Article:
The dwindling of diversity of opinion through cross-ownership of media is also a risk to press freedom, as large media groups and individual moguls rapidly buy up the press. EIB Network (the owners of Starr FM), for instance, is owned by former finance minister Kwabena Duffour – who as well as maintaining strong political connections owns several other companies in other sectors. One journalist I spoke to made the point that Duffour must be building his media empire to support his own interests, because “he’s not going to make as much money from the media as he would from his banks or insurance companies!”
In fact, some argue that business people set up outlets in Ghana mainly because it gives them free advertising. This brings us onto another risk to press freedom neoliberal politics brings – the grip of advertisers, which is significant in Ghana’s under-resourced and highly competitive media industry. One journalist recounted a story to me about an article written by his friend on a news website, which challenged a study published by Vodafone about the quality of telecoms services in Ghana, which (surprise surprise) ranked itself in first place:
“Vodafone called the marketing guys at the radio station and said if you don’t take down this story, we are going to pull our advertising…I guess the matter went to management, and then the story had to be taken down.”
Add to this the growing corporate PR sector in the country and you’ve got a problem. This is even more worrying if we look at National Media Commission statistics from the 2012 Ghanaian election, which found that of all media houses measured just 0.5% of stories were business focused. Of course, many outlets in Ghana produce excellent reportage which is in the public good, particularly around elections. But they focus their scrutiny on government, and as business journalist Emmanuel Dogbevi explained, coverage of business as well as illicit finance is “inadequate” in Ghana’s media – problematic in a country where market forces are so dominant.
Don’t end up like us.
As we know all too well, the risk to press freedom which neoliberalism brings isn’t just a Ghanaian problem. In many ways, its problems are the consequence and reflection of problems endemic to the British media landscape, and the close interweaving of private interests in ‘public service’ institutions. Take the BBC. In many ways, it is still a public service, and austerity measures have not caused the broadcaster to resort to corporate advertising to fund its activities – yet. But politically it has for many years upheld the neoliberal status quo, and earlier this month Sir David Clementi was made BBC chair – a former banker with no broadcast experience who advised Margaret Thatcher on the privatisation of British Telecom in the eighties.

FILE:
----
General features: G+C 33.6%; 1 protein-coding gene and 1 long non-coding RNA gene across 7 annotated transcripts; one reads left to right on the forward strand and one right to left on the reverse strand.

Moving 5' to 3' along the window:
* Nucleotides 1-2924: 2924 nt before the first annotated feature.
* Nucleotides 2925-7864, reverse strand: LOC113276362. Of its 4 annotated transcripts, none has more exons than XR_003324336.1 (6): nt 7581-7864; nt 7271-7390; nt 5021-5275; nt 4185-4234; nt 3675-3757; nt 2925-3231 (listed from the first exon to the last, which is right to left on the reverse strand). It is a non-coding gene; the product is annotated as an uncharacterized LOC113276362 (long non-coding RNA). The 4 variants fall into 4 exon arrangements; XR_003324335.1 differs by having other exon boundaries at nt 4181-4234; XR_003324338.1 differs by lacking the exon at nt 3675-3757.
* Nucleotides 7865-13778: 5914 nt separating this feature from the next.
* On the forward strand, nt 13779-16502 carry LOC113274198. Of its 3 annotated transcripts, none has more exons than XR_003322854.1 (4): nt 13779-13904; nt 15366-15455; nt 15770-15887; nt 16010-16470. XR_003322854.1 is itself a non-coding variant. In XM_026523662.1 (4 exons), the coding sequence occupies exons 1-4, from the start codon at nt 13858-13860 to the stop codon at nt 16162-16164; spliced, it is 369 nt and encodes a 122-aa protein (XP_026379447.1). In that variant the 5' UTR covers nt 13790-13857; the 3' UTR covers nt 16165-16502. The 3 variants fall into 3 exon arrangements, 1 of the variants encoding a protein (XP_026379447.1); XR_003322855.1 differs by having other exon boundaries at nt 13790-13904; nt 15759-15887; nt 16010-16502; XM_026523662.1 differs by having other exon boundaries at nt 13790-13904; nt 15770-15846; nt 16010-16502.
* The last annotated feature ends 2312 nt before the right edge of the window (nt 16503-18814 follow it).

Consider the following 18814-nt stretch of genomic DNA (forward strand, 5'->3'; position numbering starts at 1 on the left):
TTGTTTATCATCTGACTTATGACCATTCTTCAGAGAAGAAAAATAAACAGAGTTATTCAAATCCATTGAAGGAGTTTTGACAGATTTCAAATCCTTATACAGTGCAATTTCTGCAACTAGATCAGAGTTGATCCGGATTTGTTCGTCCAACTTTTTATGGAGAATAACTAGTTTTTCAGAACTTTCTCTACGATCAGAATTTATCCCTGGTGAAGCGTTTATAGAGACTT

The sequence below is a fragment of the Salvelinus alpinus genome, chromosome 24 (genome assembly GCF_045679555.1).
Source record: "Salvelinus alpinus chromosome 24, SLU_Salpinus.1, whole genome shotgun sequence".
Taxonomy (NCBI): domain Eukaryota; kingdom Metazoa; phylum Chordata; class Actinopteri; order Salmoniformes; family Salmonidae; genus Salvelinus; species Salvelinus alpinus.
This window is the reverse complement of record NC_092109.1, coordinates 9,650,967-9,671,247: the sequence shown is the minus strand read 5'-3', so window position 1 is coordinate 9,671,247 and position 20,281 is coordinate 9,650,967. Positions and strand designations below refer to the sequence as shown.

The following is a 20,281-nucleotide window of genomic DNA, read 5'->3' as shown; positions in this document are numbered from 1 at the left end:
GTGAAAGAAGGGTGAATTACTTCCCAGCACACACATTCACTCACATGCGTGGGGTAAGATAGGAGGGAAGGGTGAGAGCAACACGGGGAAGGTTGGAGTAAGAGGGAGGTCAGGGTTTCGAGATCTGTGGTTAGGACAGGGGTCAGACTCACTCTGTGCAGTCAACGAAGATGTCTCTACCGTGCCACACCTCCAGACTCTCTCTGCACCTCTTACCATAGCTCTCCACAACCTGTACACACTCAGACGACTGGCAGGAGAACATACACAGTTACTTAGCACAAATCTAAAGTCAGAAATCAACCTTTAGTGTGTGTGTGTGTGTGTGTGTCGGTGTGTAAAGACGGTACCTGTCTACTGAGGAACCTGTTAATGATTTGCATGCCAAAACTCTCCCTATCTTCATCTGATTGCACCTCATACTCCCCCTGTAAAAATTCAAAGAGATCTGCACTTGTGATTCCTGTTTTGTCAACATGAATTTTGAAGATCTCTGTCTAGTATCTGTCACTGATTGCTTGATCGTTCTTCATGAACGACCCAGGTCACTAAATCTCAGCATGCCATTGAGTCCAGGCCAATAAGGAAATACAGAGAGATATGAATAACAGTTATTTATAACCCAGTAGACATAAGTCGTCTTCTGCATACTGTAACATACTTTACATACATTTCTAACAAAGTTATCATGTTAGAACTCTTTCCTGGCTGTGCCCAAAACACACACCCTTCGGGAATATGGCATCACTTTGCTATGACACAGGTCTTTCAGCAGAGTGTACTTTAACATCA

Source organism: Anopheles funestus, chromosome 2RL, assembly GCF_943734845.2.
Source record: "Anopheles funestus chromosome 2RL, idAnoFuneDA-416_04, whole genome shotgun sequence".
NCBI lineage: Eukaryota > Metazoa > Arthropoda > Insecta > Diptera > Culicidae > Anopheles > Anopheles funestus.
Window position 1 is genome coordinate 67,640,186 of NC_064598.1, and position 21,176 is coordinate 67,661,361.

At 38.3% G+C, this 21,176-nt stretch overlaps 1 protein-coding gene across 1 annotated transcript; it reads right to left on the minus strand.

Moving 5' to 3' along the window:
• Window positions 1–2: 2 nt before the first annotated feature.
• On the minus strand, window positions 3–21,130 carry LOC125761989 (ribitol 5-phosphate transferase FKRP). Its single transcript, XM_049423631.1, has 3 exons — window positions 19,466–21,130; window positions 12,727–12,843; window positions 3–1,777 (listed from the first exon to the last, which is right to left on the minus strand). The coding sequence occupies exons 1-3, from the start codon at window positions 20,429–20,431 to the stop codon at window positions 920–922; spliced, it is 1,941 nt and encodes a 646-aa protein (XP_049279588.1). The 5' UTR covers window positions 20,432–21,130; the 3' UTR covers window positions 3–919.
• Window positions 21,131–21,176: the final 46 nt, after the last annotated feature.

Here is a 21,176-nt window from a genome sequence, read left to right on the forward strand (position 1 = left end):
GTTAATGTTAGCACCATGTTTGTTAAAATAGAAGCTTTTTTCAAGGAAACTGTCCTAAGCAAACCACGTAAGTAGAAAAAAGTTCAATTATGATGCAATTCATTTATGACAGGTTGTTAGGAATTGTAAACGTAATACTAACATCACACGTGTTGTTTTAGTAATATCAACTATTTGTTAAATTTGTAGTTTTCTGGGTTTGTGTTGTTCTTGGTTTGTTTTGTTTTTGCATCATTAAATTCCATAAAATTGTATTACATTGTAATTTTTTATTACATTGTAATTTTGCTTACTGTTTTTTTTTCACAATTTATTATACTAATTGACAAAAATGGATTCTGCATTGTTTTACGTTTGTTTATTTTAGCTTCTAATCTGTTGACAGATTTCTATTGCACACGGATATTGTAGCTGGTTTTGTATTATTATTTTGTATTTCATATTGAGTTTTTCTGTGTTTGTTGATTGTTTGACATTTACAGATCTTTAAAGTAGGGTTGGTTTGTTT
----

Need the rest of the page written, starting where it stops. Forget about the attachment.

There is a fear amongst Ghanaian journalists that ownership of their media will “go the same way as the UK because these owners are buying up stations all around”, explained Kwame Karikari, retired journalist and founder of the Media Foundation for West Africa. He is of course referring to the lack of plurality in Britain’s media, where, according to the Media Reform Coalition, three companies (DMGT, Trinity Mirror and Murdoch’s News UK) control nearly 70% of national newspaper circulation, and radio news is a “duopoly” split entirely between the BBC and Sky. What is more, journalists from newspapers such as The Telegraph and The Financial Times have spoken publicly about (sometimes successful) attempts by advertisers to influence editorial content.
Luckily for Ghana though, there are plans for legislation to curb corporate capture of the media. Amongst other things, it is hoped that the long awaited Ghana Broadcasting Bill will limit the number of media houses a single individual or company can own. As George Sarpong, CEO of Ghana’s National Media Commission, told me:
“The economic transition itself is young, so we do not have private businesses as huge as you can see in England or America…But we are seeing where we will end up…if there is no regulatory intervention now there will be complete capture of the media by commercial forces by the turn of the decade – every element of freedom will be gone.”
There are also suggestions that the licence fees GBC is now attempting to collect should be shared with private broadcasters. This may sound strange, but it could move Ghana towards an egalitarian-welfare media system, which seeks to counter the influence of the market in the media – in part by subsidising the press. Depending on how much revenues amount to, as well as improving GBC’s independence the licence could have the potential to fund private broadcasters to carry out more public service broadcasting.
These plans in Ghana signify a recognition by the government and media industry that ‘press freedom’ in a broader sense is under threat, and that leaving its fate up to the market is not the answer. It remains to be seen how the country will tackle this in order to allow for more public good media. But if it’s done well, Britain might be well advised to listen up too. Press freedom should indeed be protected and championed, but we need to reshape the way we think about it. It is not about market freedom to buy and sell, but freedom to report in the public good – independent from state and private power.